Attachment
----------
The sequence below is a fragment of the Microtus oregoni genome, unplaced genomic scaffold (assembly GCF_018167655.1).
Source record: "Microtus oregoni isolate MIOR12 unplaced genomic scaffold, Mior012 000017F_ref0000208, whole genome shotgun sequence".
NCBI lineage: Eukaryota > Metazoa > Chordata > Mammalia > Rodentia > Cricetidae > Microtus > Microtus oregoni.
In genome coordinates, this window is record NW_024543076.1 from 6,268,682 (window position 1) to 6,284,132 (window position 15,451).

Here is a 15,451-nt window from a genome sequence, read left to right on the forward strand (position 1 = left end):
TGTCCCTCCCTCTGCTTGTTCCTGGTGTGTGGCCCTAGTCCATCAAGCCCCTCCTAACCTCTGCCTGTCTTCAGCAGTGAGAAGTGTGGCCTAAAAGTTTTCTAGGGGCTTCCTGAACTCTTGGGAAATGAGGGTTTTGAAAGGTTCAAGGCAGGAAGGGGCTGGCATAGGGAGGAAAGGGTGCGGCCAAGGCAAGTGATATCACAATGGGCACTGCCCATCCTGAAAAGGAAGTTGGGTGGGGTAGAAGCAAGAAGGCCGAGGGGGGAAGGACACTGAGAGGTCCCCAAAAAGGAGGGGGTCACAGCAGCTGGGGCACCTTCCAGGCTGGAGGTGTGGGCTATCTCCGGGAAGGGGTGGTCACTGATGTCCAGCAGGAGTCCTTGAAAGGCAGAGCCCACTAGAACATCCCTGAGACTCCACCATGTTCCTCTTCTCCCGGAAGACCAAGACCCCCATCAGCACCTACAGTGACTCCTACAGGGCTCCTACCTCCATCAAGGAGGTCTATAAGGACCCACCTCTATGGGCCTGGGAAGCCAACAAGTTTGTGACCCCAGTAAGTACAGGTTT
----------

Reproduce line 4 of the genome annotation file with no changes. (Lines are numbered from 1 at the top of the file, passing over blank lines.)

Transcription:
In genome coordinates, this window is record NW_024543076.1 from 6,268,682 (window position 1) to 6,284,132 (window position 15,451).